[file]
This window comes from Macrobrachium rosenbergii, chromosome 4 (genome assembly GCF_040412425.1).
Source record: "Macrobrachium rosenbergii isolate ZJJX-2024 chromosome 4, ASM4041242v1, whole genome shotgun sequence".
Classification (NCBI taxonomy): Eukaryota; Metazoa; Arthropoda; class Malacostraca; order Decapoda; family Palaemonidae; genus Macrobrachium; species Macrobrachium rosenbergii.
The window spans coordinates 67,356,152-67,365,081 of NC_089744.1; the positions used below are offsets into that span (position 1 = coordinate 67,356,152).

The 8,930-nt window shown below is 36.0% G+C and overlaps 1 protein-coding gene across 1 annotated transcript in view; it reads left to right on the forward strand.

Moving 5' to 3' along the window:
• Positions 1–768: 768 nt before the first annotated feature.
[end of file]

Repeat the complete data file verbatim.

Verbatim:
This window comes from Macrobrachium rosenbergii, chromosome 4 (genome assembly GCF_040412425.1).
Source record: "Macrobrachium rosenbergii isolate ZJJX-2024 chromosome 4, ASM4041242v1, whole genome shotgun sequence".
Classification (NCBI taxonomy): Eukaryota; Metazoa; Arthropoda; class Malacostraca; order Decapoda; family Palaemonidae; genus Macrobrachium; species Macrobrachium rosenbergii.
The window spans coordinates 67,356,152-67,365,081 of NC_089744.1; the positions used below are offsets into that span (position 1 = coordinate 67,356,152).

The 8,930-nt window shown below is 36.0% G+C and overlaps 1 protein-coding gene across 1 annotated transcript in view; it reads left to right on the forward strand.

Moving 5' to 3' along the window:
• Positions 1–768: 768 nt before the first annotated feature.